The Dunning-Kruger effect in social psychology describes a tendency for people with low abilities at a task to overestimate their skill in performing it.
This hypothetical effect becomes quickly apparent to a novice trader in an environment where such overconfidence can soon empty their account.
“Without professional help, data shows that a novice will typically blow up their account in a few weeks, if not days,” says Tui Eruera, CEO and founder of fully automated AI trader, Jaaims.
“Essentially 76 per cent of first-time retail traders lose their money. And that’s the biggest problem at the moment – young people are getting into investing, and losing their money, which is obviously causing mental health issues and many other things.
“With our platform, we remove that emotional side away for you because we decide when to buy and sell and then automate execution of those decisions.”
The Jaaims platform analyses 10 million pieces of data from 250 different sources across the internet, including news and social media as well as fundamental market information, and uses an AI algorithm to process that data to come up with buy and sell recommendations for top equities across the US, Australia, the UK and Germany.
It can be connected to your online broker to make the trades, which can effectively remove the emotional link from the equation – the human.
Eruera, who successfully exited digital travel start-up Livn in 2015, built Jaaims when he became more active trading and realised his own limitations.
“I realised I knew very little about it – and since there were no automated trading apps available, I decided to create one and, in the process, democratise access to AI trading algorithms,” he says.
With more people than ever entering the market over the past year – CommSec’s customer base alone has risen by a third since the pandemic started – more people are trading for the first time and the need for quality advice has never been greater, says Investment Trends head of research, Irene Guiamatsia.
“Our financial advice research shows only 1.8 million Australian adults actively use a financial planner, down from 3 million 10 years ago,” Guiamatsia says.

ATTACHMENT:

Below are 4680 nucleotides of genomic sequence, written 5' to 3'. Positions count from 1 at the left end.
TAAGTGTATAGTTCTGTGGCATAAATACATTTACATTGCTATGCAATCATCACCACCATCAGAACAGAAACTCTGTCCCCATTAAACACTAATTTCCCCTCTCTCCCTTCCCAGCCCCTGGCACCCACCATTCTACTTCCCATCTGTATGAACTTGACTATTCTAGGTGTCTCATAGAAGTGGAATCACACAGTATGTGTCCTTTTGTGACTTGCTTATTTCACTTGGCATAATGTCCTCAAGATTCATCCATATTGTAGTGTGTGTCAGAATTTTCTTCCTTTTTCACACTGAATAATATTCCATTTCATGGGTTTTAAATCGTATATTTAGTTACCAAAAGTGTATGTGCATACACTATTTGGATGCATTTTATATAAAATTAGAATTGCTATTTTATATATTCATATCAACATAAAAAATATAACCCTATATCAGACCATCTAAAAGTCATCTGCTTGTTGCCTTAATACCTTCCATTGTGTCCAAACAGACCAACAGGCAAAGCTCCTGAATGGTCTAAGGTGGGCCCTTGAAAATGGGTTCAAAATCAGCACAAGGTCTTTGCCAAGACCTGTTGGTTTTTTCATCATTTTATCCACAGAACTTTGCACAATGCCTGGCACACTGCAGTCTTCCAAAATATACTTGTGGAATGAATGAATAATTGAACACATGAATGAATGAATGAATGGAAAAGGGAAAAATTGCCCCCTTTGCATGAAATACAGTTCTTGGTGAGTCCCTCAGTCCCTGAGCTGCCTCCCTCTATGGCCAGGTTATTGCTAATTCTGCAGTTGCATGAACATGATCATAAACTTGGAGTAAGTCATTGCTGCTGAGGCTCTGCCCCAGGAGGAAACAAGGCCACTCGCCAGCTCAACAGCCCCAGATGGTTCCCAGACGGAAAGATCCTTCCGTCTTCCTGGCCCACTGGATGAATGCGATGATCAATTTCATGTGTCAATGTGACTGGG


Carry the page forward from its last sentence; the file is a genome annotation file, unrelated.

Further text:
There is a huge middle ground between the 1.8 million using financial advisers and the 1.2 million “self-directed equities online investors”, who are currently not well served, she says.
“The past year saw an unprecedented and sustained disconnect between equities market performance and the real economy,” Guiamatsia says.
“The 2020 Investment Trends Online Investor research reveals that 400,000 people started investing online for the first time and one in six of that pool are under 25 years old.
“The challenge for new to market and those generally less experienced investors is how to identify good trading opportunities. This has increased the pressure on industry participants to deliver tools and education that resonate with this new demographic.”
Jaaims is one such tool which ranges from a signal service to a professional platform that can help manage and trade a portfolio worth up to $25 million for slightly heavier hitters.
“With the professional package, we pick stocks for you, as well as executing,” Eruera says. “So that is the fully automated version. And that’s the easiest way for them to get exposure to our algorithm.”
The Bondi father-of-two says mastering emotional control is just as vitally important for full-time professional traders as it is for first-timers: “They say that investing is 20 per cent strategy, 80 per cent execution. And it can take years to master your emotions when investing. It’s a continual battle even for top equity strategists.”
He says Jaaims – which goes live in the UK in July and enters Europe in September- fills a gap in the market.
“Hedge funds and wealth managers can manage your money, but they require $100,000 to $150,000 minimum before they will look at you.
“So, there is definitely a gap in the market – people who have $40,000 in savings that want to get a better return. Just by downloading an app, Jaaims gives traders access to the same AI and algorithms that the big end of town has and levels the playing field for the little guy.”